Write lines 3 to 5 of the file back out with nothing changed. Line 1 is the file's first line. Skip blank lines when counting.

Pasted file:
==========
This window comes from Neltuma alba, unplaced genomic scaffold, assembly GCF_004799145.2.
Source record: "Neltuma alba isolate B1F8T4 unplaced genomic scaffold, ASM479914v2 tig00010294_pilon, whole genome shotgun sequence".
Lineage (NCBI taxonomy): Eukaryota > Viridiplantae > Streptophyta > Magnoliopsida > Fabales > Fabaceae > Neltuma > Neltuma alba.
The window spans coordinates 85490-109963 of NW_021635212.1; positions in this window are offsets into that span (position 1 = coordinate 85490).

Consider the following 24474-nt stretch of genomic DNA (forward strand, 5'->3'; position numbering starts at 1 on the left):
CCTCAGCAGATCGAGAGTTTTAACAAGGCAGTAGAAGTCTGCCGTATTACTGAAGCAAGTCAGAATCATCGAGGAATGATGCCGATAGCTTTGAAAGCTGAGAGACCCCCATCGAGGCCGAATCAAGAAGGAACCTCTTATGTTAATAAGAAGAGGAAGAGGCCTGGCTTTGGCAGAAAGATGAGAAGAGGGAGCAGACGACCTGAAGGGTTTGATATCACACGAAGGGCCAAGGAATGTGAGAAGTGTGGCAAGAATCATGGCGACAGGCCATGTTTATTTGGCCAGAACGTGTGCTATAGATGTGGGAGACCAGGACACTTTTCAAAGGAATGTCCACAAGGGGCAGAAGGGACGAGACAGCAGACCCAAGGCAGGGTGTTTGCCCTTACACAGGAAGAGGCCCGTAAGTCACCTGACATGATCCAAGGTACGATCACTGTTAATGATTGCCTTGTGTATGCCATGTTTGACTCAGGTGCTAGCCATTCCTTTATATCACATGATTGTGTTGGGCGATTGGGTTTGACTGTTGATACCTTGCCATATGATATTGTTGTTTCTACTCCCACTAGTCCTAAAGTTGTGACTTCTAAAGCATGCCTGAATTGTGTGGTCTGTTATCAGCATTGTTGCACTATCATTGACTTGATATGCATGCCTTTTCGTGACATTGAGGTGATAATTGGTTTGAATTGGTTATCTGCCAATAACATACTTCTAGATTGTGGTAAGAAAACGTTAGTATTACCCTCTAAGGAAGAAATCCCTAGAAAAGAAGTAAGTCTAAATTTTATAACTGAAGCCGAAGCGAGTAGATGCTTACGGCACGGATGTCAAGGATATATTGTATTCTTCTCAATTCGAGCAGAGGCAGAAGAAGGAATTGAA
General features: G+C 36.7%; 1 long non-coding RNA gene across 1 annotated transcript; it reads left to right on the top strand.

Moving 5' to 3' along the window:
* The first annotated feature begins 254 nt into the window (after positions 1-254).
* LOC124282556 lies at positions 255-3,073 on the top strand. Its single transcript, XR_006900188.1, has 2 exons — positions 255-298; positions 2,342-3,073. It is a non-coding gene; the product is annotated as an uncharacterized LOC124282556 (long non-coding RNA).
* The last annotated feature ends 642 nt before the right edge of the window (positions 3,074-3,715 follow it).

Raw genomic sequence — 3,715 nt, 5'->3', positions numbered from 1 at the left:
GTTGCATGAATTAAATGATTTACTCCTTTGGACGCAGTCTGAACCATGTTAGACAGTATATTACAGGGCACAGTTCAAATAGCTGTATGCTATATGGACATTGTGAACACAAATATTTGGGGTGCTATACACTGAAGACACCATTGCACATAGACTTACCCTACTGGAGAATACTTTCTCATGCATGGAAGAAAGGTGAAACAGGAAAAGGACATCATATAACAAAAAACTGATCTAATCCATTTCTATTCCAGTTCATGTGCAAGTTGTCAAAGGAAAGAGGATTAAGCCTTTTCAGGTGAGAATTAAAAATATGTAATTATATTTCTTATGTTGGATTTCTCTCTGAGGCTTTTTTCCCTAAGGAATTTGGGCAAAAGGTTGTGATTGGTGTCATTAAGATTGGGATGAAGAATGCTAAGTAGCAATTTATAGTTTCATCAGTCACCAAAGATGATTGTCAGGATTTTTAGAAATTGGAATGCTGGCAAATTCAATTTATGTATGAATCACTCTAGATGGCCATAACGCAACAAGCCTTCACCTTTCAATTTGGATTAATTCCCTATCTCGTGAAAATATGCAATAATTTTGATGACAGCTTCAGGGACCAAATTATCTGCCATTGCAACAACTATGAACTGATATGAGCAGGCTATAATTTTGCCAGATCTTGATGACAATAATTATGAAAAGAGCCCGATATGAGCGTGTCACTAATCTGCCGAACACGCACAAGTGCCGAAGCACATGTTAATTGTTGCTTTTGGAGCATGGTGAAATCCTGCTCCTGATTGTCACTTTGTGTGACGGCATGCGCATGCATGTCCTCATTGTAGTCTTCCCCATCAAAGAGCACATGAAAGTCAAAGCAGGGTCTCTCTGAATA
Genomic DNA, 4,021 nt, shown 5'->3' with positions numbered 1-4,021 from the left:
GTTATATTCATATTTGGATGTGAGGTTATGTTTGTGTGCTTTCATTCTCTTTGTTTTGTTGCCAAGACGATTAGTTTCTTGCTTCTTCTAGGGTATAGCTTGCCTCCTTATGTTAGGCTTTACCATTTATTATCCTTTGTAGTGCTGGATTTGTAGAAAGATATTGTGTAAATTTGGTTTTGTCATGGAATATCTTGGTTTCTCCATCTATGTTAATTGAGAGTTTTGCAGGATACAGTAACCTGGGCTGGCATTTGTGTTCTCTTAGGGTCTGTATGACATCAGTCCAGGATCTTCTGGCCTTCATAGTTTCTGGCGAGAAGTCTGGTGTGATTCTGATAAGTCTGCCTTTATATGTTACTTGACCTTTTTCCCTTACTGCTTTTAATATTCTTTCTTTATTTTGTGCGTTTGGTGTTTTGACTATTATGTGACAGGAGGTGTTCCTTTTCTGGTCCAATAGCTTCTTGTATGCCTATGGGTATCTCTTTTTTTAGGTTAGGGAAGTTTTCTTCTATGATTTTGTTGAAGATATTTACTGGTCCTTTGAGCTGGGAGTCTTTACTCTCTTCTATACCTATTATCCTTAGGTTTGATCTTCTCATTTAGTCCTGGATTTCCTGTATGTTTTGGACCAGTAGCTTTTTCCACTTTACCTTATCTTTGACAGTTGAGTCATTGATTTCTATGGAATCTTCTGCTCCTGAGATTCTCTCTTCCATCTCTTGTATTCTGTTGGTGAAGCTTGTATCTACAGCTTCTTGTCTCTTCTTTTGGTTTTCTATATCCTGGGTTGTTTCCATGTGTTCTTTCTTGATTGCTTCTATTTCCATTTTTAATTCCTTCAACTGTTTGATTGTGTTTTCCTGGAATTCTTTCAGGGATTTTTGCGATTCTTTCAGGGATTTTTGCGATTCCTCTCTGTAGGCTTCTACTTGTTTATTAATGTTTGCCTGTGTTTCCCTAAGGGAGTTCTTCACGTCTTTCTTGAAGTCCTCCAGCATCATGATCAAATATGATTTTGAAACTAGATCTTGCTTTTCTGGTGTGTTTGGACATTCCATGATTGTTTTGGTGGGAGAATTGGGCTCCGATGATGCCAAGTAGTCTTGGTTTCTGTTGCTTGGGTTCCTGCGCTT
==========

Lineage (NCBI taxonomy): Eukaryota > Viridiplantae > Streptophyta > Magnoliopsida > Fabales > Fabaceae > Neltuma > Neltuma alba.
The window spans coordinates 85490-109963 of NW_021635212.1; positions in this window are offsets into that span (position 1 = coordinate 85490).

Consider the following 24474-nt stretch of genomic DNA (forward strand, 5'->3'; position numbering starts at 1 on the left):